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Pieces (1982)

Guest post by Phil Deglass, who pairs films with drinks of the alcoholic persuasion at his amazing blog Flixology101.

It was a warm spring Monday in 1985 when I heard about Pieces. I was outside at recess in a tiny courtyard area outside my middle school cafeteria when my friend Kyle relayed a tale of a VHS rental he had watched with his older brother over the weekend. He didn’t really go into the plot, the political subtext, or the characters—he simply fast forwarded his internal tape reels and started with its legendary ending. His final words were, “and then, it reached up and ripped off his dick.”

As I was only eleven at the time of Kyle’s parable, it would take several years to finally rent and watch what had only lived in my mind for so long. To discover that it was far more glorious than ever imagined made it that much more special. And, yes, despite my skepticism, Kyle was absolutely telling the truth about the whole dick ripping thing.

Pieces (1982) presents a very bonkers plotline that expertly follows the slasher prototype. A boy experiences childhood trauma and, years later, an event triggers a mania that transforms him into an elusive mysterious killer. While the film plods along a routine giallo-style hack and slash, it is the bizarre micro-elements of it—the “pieces” if you will—that make this movie so unbelievably memorable.

We begin in 1942 with a boy in his room quietly putting together a puzzle. His mother appears and discovers that the puzzle is not of Minnie Mouse, but of a full-on nekkid lady (played by Pilar Alcon, in her greatest performance). Enraged, she smashes the puzzle, breaks a mirror, and slaps the boy silly while complaining that he's just like his no-good father. It is no doubt a tragic situation for this young man, but even more heartbreaking is that he was only one pelvic puzzle piece from finishing all the good parts. The boy doesn’t take too kindly to the upbraiding and decides it’s best to end her rant with a good whack to the forehead with a hatchet. To get rid of the evidence, the enterprising youngster decides to hack up dear old mom with a saw, limb by limb. But before he can dump her “pieces” in a bathtub of lye—well at least I assume that was his plan—a nosey neighbor brings in the cops who fall for the kid’s “I’m just a victim” routine.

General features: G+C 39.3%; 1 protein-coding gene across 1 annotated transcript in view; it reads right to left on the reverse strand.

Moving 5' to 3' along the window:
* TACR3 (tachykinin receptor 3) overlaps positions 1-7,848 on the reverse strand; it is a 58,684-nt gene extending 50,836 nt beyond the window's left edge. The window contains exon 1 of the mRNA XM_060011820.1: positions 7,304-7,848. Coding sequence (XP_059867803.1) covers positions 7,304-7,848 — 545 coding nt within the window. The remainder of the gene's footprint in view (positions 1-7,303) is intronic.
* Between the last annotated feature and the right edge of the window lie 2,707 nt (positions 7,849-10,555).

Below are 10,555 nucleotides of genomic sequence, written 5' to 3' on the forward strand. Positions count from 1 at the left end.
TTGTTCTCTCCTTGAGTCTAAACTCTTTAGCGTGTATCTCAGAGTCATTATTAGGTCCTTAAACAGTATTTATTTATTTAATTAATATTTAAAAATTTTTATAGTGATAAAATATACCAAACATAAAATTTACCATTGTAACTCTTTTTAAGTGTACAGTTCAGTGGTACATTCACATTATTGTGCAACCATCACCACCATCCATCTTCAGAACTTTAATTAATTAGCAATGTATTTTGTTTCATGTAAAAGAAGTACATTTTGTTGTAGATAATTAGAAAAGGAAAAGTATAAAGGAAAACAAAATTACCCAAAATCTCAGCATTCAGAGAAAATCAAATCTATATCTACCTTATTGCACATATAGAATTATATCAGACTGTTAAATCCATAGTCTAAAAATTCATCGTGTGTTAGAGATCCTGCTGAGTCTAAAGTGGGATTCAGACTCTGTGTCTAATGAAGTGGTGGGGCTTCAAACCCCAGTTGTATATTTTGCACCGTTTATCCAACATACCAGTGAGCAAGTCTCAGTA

Cut decades later to present day at a college campus in Boston. A skateboarding co-ed plows down a sidewalk and smashes into a huge wall mirror being unloaded from a truck. This breaks the mirror into “pieces,” an event we assume the killer witnesses (off-camera, somewhere), triggering his murderous thirst for blood. However, In a bizarre turn of events, the skater girl is later studying (completely unharmed) by herself in a park. She is approached by a cloaked gardener who whips out a chainsaw and slices through her neck, flinging her head into the air like a volleyball. And with that, let the murder streak begin!

We soon learn that the killer is collecting the “pieces” of his victims to create a jigsaw-style woman as a tribute to his late mommy. Haven’t yet convinced you that this is for you? Let me point out a few highlights that will undoubtedly tug harder on your curiosity strings.